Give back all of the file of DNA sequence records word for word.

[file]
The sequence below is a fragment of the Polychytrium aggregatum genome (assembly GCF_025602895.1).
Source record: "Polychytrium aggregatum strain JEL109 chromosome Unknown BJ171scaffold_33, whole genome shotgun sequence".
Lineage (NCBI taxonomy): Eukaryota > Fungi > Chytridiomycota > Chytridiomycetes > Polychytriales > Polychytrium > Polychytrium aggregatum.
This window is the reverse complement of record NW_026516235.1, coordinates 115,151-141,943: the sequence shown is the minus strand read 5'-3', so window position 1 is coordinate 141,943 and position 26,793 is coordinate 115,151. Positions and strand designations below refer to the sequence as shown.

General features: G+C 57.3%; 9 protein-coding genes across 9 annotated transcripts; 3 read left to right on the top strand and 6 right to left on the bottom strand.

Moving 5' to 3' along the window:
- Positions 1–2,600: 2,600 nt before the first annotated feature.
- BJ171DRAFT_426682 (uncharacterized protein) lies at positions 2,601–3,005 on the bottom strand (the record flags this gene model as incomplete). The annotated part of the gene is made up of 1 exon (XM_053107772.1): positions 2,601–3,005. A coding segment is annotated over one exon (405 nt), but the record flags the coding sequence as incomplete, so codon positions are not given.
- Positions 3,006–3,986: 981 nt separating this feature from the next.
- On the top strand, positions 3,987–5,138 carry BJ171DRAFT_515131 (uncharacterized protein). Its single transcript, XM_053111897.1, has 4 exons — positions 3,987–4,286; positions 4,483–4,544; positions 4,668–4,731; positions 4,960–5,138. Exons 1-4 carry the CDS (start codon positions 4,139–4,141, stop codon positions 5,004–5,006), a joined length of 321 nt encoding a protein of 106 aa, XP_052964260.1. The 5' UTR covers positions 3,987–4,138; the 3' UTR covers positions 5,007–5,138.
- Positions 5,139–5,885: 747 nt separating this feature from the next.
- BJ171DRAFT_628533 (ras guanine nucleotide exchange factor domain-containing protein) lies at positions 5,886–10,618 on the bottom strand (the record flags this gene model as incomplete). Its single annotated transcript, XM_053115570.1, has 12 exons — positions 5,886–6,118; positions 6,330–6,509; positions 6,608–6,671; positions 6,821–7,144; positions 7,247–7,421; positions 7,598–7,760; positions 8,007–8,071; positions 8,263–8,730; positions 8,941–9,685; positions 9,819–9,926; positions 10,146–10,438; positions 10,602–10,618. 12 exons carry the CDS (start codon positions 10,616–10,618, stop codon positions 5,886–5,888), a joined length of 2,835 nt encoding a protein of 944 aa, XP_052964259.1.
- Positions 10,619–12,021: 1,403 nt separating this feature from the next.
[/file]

The sequence below is a fragment of the Polychytrium aggregatum genome (assembly GCF_025602895.1).
Source record: "Polychytrium aggregatum strain JEL109 chromosome Unknown BJ171scaffold_33, whole genome shotgun sequence".
Lineage (NCBI taxonomy): Eukaryota > Fungi > Chytridiomycota > Chytridiomycetes > Polychytriales > Polychytrium > Polychytrium aggregatum.
This window is the reverse complement of record NW_026516235.1, coordinates 115,151-141,943: the sequence shown is the minus strand read 5'-3', so window position 1 is coordinate 141,943 and position 26,793 is coordinate 115,151. Positions and strand designations below refer to the sequence as shown.

General features: G+C 57.3%; 9 protein-coding genes across 9 annotated transcripts; 3 read left to right on the top strand and 6 right to left on the bottom strand.

Moving 5' to 3' along the window:
- Positions 1–2,600: 2,600 nt before the first annotated feature.
- BJ171DRAFT_426682 (uncharacterized protein) lies at positions 2,601–3,005 on the bottom strand (the record flags this gene model as incomplete). The annotated part of the gene is made up of 1 exon (XM_053107772.1): positions 2,601–3,005. A coding segment is annotated over one exon (405 nt), but the record flags the coding sequence as incomplete, so codon positions are not given.
- Positions 3,006–3,986: 981 nt separating this feature from the next.
- On the top strand, positions 3,987–5,138 carry BJ171DRAFT_515131 (uncharacterized protein). Its single transcript, XM_053111897.1, has 4 exons — positions 3,987–4,286; positions 4,483–4,544; positions 4,668–4,731; positions 4,960–5,138. Exons 1-4 carry the CDS (start codon positions 4,139–4,141, stop codon positions 5,004–5,006), a joined length of 321 nt encoding a protein of 106 aa, XP_052964260.1. The 5' UTR covers positions 3,987–4,138; the 3' UTR covers positions 5,007–5,138.
- Positions 5,139–5,885: 747 nt separating this feature from the next.
- BJ171DRAFT_628533 (ras guanine nucleotide exchange factor domain-containing protein) lies at positions 5,886–10,618 on the bottom strand (the record flags this gene model as incomplete). Its single annotated transcript, XM_053115570.1, has 12 exons — positions 5,886–6,118; positions 6,330–6,509; positions 6,608–6,671; positions 6,821–7,144; positions 7,247–7,421; positions 7,598–7,760; positions 8,007–8,071; positions 8,263–8,730; positions 8,941–9,685; positions 9,819–9,926; positions 10,146–10,438; positions 10,602–10,618. 12 exons carry the CDS (start codon positions 10,616–10,618, stop codon positions 5,886–5,888), a joined length of 2,835 nt encoding a protein of 944 aa, XP_052964259.1.
- Positions 10,619–12,021: 1,403 nt separating this feature from the next.